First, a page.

Social Distancing Scoreboard is Utterly Flawed, Still Gets Headlines

Several news organizations, both in Oregon and nationally, have reported on a Social Distancing Scoreboard offered by the website Uncast – the resultant headlines have been grabby, but also inaccurate, given the Uncast’s methodology. 

Sources around Oregon touted the site’s findings with headlines pegging Oregon in the top five worst states for social distancing – which makes for grabby clickbait, but it also denies the widespread efforts individuals are making throughout the state. It is also egregiously flawed journalism just as the public most needs reliable information.  

These numbers are in flux: Oregon is not in the top five on the Scoreboard at the time of writing this. It is somewhat unclear if at the time of the news outlets publishing articles about this topic if Unacast’s had Oregon in the bottom five. Of all the news outlets that reported on this topic not one has examined the veracity of Unacast’s findings, or even issued corrections to reflect the potential change in data.  

However, news outlets all over country have reported on this without any question surrounding the validity of the data being presented.  

What is Uncast: Amid the social distancing measures that have been enacted to flatten the curve of COVID-19 cases in the United States a company called Unacast has created a pro bono COVID-19 Toolkit. This toolkit is a scorecard for social distancing state to state, the grades for this are based on the changes in distance travelled pre and post COVID-19 outbreaks, and according to Unacast  “(They) juxtaposed the Social Distancing score with the number of reported cases, sourced from the Corona Data Scraper, to show correlation with changes in behavior over time.”    

The company was founded by Thomas Walle and Kjartan Slette after creating a music streaming service known as TIDAL. After it was acquired by Jay-Z in 2014 they focused on providing insights to better understand where users went to concerts in order to create better playlists and recommendations. They set out to build what they call the Real World Graph to provide these insights on how people move around the world to a variety of companies and industries. Unacast claims to cover over 5 million Points of interest, over 127 million active monthly users and 4,500 brands using publicly available maps.    

The Social Distancing Scoreboard: The scoreboard gives each state a grade A-F based on changes in average distances travelled, which seems to be the only factor that truly determines a state’s final grade. Oregon received a C from Unacast with a 29% drop in average travel distance, just missing the cutoff for a B. The bottom 5 states include New Mexico with 23% drop giving them a C, followed be Idaho, Hawaii, Montana with D’s, and lastly Wyoming received an F showing a 6% increase according to Unacast. For additional reference Louisiana, which has cases spreading faster than anywhere else in the world, received a B showing a 39% drop in distance travelled. While the state of New York has received an A, with a reported 49% decrease, just missing out on a top 5 spot. Florida has also received an A grade.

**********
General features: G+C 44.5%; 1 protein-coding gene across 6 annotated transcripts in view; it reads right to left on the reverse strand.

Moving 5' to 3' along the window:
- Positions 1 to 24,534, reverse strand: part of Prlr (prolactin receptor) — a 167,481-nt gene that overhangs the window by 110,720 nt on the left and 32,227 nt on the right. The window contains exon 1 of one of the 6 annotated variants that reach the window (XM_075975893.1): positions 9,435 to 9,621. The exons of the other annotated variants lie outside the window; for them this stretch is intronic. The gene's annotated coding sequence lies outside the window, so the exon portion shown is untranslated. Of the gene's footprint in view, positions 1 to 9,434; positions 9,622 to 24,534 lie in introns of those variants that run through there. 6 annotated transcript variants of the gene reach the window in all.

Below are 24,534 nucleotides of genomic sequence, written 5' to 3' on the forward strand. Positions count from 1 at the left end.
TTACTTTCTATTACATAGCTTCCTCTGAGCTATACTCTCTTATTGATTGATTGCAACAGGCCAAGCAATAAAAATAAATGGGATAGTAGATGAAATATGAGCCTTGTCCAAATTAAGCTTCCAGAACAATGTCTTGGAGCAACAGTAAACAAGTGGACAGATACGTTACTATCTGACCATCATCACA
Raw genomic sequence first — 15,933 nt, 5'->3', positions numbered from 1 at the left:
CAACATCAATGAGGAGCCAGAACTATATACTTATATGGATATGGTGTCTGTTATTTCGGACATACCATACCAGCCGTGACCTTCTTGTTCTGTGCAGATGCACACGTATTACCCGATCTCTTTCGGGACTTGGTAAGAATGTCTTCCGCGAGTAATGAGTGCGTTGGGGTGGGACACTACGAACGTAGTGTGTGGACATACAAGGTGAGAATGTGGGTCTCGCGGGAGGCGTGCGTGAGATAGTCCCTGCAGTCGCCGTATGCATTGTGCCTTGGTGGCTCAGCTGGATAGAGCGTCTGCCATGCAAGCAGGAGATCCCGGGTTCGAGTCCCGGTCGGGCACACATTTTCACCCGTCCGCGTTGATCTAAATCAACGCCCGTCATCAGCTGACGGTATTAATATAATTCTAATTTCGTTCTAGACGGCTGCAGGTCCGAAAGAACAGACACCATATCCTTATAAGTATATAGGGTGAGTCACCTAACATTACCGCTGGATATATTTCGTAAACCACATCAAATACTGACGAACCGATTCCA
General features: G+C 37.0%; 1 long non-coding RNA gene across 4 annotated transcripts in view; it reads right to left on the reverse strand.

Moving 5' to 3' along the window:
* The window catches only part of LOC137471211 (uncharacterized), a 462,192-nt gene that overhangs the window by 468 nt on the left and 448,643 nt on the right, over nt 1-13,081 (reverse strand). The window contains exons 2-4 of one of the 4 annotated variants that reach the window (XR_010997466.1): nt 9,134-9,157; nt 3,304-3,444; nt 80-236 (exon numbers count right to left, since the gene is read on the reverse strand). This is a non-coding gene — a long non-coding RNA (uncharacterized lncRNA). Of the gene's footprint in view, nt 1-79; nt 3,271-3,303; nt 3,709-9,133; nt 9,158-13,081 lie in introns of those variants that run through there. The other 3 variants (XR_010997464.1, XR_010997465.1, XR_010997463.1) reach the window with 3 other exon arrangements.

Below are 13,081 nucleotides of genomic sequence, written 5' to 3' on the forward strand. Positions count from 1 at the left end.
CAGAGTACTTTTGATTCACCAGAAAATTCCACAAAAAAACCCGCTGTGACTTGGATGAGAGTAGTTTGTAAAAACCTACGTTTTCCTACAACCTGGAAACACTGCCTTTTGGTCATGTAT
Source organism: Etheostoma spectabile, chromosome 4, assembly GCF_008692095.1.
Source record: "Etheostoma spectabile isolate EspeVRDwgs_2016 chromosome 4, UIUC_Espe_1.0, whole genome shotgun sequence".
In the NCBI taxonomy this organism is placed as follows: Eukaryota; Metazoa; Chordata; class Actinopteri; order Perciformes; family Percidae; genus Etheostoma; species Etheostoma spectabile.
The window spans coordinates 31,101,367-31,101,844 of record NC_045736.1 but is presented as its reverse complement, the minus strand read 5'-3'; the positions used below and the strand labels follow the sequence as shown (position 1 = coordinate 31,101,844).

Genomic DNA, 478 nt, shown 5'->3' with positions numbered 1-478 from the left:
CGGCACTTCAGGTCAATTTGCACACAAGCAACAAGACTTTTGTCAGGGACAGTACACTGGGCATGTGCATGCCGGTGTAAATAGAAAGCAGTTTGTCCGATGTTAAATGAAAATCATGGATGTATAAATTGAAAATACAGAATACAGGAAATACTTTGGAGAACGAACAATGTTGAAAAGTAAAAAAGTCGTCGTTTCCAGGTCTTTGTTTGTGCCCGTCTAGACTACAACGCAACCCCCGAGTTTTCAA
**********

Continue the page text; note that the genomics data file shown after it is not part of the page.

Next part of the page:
Flaws in Methodology:  According to Unacast they are “Using the change in distance traveled from pre-COVID-19 days as a proxy, we determined a “Social Distancing” score for each county.” Implying that their data is solely based on changes in travel distances and then “juxtaposed the Social Distancing score with the number of reported cases.” The CEO of Unacast goes into more detail about their methodology in a post on the company site detailing and acknowledging the limitations of the scoreboard. In essence the CEO of Unacast is stating that they have had difficulties with the accuracy of their data points because, according to Walle, “The models, which we had built and optimized towards a non-COVID-19 world, now need revisiting.”  

There is no strong indicator in this post that increases in COVID-19 cases and other factors such as when states enacted social distancing measures had any direct factor in Unacast’s state scores. The implication is that the data being presented in the scoreboard serves as a correlate to increase in cases around the nation to show the importance of social distancing measures. Moreover, the data compiled does not seem to factor in travel in rural vs urban areas, commute time variability in different regions – and the list of missing variables could go on.  

Relevance of Scorecard: The stated goal of this scoreboard is “to help public health experts, policy makers, academics, community leaders, and businesses in retail and real estate.” And “to help raise awareness of and reinforce the importance of social distancing. We also believe it will not only help make sense of what’s happening now but unearth trends that will help project scenarios in the short- and mid-term future.”  

As of today, the Social Distancing Scoreboard created by Unacast provides little utility and could easily be considered an erroneous misrepresentation into social distancing practices. Unacast has offered some level of acknowledgment of this stating “we are in the process of understanding the best way to add layers that capture more of the complexity of social distancing.”  

To Uncast’s credit, they have acknowledged some of their own shortcomings, which is why it so surprising that journalists throughout the country have not done the same.  

Finally, it is worth noting that among the more tawdry statistical models being tossed around for clickbait right about now, that there are plenty of well reputed organizations offering methodically excellent work about the Covid-19 outbreak. And, it is journalists that are supposed be the professional skeptics separating what is a worth a read, versus what is not.  

Analysis by Sam Schultz